Connecticut aquarium plans to auction the chance to name three of its five recently arrived beluga whales to raise money for their care and offset the cost of their transportation from Canada
A Connecticut aquarium is considering auctioning off the chance to name three of its five recently arrived beluga whales to raise money for their care and offset the cost of their transportation from Canada.
President and CEO Stephen Coan said the Sea Research Foundation has partnered with New York-based auction house Guernsey’s to host a fundraising auction on August 19 at the Mystic Aquarium , which it exploits.
“The three whales will get what we call stage names, and they will be referred to by those names in the future,” he said. “We have named other animals in the past and people are very excited about this opportunity. It really makes the animals part of the community and the community feels that they are part of the experience of welcoming new animals.
The aquarium hopes to raise $ 4 million from the auction, which will also include donations of art, perhaps a vintage boat or car, and unique experiences – such as educational dive trips with scientists in places such as the northeastern submarine canyons and the Atlantic Ocean Seamounts Marine National Monument, Coan said.
It will cost the aquarium around $ 5 million a year to care for the beluga whales, he said. This includes approximately $ 250,000 per year to pay for food and veterinary care for each animal, as well as costs associated with habitat management and research.
The foundation also spent millions of dollars last month transporting the whales from their old home at Marineland in Niagara Falls, Ont., Using custom stretchers and special tanks inside a C- cargo plane. 130, Coan said.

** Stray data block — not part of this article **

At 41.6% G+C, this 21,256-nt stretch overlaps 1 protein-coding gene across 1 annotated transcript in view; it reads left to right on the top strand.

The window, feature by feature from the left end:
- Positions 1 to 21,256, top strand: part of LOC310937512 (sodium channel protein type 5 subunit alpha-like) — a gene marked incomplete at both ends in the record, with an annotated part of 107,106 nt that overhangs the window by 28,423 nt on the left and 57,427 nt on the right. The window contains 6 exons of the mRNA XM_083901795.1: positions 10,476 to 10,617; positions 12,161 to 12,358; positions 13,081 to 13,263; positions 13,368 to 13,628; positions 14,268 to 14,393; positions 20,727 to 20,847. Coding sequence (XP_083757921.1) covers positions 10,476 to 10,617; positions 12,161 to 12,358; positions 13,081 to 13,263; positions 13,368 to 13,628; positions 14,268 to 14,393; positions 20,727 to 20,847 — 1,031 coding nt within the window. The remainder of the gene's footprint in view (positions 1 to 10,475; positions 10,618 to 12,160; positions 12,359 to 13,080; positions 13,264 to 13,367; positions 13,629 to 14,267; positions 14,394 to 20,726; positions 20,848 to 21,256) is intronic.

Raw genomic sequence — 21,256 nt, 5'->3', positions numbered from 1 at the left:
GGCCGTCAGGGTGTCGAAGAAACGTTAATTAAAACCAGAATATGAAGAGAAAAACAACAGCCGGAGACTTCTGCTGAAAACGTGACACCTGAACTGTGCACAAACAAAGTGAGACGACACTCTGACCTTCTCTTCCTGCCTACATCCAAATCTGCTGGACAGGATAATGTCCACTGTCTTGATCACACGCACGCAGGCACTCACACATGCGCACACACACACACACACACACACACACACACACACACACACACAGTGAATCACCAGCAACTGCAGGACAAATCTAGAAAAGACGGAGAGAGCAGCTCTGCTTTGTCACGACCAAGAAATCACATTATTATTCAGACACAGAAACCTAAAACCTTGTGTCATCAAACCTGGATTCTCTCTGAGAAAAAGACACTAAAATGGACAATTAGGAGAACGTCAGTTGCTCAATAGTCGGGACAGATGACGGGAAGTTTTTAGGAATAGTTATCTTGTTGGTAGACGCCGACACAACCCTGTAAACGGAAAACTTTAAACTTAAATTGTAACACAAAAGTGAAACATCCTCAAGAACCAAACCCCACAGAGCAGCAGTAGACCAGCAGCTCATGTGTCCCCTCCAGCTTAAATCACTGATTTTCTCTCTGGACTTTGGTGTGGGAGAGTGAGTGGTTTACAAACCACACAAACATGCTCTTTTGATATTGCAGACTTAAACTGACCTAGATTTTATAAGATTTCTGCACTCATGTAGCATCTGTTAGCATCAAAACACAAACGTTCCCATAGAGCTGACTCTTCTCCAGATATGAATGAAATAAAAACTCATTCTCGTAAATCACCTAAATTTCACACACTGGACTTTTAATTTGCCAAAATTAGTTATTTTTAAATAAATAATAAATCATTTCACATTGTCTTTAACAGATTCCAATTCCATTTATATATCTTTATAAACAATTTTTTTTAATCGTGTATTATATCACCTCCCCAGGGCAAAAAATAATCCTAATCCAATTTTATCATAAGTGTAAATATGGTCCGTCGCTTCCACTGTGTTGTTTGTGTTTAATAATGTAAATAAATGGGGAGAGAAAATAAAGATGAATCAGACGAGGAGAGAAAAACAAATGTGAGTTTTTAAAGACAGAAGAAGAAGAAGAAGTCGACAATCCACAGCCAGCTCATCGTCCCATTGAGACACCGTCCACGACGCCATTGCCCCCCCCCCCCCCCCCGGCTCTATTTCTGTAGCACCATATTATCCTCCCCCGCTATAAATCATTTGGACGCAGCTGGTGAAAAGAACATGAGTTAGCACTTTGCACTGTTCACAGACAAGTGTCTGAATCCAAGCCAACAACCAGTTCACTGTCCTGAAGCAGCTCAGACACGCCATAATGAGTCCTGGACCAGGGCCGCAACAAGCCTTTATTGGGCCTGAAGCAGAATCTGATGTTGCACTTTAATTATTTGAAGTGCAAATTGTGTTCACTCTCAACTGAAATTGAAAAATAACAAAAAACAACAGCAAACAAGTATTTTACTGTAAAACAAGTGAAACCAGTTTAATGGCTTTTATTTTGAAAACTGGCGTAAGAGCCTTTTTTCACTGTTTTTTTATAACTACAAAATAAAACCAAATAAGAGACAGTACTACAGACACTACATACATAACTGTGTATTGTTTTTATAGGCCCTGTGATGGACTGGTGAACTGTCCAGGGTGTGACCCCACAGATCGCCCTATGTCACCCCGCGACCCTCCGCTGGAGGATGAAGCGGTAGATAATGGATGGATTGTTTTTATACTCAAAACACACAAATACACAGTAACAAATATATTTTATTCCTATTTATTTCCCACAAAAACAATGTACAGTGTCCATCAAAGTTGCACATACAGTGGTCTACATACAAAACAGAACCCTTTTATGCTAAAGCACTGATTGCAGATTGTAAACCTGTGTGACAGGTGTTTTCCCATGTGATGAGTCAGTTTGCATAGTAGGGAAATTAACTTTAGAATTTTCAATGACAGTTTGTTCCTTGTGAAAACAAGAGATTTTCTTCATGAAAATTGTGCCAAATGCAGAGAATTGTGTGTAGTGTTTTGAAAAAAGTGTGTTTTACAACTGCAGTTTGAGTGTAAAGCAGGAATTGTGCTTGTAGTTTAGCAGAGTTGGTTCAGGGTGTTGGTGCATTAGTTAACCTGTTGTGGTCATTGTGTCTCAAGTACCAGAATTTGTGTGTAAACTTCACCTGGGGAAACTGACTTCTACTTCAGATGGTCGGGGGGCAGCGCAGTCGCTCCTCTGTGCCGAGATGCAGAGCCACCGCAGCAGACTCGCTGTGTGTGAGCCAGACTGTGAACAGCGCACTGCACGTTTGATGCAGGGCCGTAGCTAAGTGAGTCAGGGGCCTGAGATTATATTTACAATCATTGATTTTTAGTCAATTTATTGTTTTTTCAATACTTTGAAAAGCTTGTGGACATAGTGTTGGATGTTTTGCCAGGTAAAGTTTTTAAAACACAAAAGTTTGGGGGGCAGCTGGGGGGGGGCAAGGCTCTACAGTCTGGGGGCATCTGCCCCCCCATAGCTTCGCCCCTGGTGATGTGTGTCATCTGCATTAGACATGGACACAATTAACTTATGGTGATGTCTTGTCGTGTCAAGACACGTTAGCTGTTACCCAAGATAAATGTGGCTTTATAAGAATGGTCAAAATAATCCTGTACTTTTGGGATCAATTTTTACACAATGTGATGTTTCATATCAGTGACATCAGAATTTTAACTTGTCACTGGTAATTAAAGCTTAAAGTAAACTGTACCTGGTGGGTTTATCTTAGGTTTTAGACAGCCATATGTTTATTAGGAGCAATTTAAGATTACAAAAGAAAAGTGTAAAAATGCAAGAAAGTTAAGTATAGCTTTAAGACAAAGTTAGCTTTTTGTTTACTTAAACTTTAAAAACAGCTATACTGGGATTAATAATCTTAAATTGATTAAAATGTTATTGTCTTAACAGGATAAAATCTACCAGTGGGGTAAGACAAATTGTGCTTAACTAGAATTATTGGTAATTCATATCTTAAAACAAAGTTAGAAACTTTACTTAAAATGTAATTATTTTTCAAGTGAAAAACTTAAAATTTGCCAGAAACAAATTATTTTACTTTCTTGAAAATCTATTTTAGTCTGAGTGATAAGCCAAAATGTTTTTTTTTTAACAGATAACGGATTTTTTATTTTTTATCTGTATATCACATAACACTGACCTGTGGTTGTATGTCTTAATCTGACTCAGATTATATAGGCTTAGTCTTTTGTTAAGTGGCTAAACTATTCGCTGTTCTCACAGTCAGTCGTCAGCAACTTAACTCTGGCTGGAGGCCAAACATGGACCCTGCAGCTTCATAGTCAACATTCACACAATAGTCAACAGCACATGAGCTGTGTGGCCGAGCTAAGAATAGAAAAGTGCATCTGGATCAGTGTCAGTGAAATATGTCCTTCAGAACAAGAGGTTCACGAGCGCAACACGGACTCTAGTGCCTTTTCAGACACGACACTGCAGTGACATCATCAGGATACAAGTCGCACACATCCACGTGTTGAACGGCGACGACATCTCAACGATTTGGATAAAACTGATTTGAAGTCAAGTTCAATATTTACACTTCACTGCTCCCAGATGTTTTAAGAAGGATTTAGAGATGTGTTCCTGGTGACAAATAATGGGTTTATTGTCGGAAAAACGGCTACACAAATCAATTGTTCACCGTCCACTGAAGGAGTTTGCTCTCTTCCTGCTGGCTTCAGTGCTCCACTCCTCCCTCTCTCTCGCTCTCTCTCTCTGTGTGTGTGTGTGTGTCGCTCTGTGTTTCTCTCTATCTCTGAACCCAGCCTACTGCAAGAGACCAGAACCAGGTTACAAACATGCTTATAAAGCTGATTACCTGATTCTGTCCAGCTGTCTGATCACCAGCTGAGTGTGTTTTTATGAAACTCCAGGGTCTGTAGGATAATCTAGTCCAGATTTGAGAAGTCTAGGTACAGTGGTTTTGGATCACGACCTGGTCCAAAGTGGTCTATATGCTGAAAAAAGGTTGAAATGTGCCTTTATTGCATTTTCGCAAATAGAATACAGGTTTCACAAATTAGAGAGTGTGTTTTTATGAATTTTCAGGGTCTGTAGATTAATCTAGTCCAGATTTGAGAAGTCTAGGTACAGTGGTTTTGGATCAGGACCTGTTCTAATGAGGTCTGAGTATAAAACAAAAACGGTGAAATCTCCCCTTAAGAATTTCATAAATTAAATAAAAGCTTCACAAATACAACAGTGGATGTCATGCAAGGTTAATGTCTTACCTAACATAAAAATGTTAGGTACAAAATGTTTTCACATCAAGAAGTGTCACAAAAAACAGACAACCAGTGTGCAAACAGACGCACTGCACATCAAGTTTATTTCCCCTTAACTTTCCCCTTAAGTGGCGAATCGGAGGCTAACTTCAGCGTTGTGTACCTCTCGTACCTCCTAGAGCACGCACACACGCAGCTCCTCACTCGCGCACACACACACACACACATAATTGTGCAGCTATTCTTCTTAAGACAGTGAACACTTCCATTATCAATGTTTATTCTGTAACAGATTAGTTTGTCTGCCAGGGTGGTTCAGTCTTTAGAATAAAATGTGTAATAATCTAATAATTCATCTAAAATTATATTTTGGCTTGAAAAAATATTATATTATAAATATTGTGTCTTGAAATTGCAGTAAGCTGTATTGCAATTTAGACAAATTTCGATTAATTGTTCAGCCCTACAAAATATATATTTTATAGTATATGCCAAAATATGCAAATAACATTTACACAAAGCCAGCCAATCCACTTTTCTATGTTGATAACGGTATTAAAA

Mystic Aquarium, which specializes in beluga research, spent months securing the necessary approvals from both nations and overcoming challenges from some animal rights groups, who had opposed the move.
The auction announcement comes on the same day the whales were fully integrated into the main part of the aquarium’s 750,000 gallon beluga habitat along with its three extant whales – Kela, Juno and Natasha.
Coan said all of the whales were acclimating well and were in excellent health, although one had to be treated for a pre-existing gastrointestinal problem.
Juno has communicated with them for the past five weeks through the barrier between them and has been very welcoming, Coan said. Natasha seemed oblivious to the new arrivals and was a little surprised by the integration and Kelo seemed “a little upset at first” to share her space.
“They’re getting to know each other now, so it’s quite a spectacle,” he said.
Newcomers will soon begin to practice positive reinforcement – a fish, a tongue massage, or a fun toy to play with – to voluntarily aid in research. They will serve as a benchmark to compare with wild belugas in studying things like their health and immune system.
Coan said there are guidelines on what the aquarium will allow whales to be named. Corporate or offensive names, for example, are prohibited.
The other two whales will get their names from the general public through competitions the aquarium plans to hold starting in August, including one that will be part of an educational program for schoolchildren in the state, Coan said.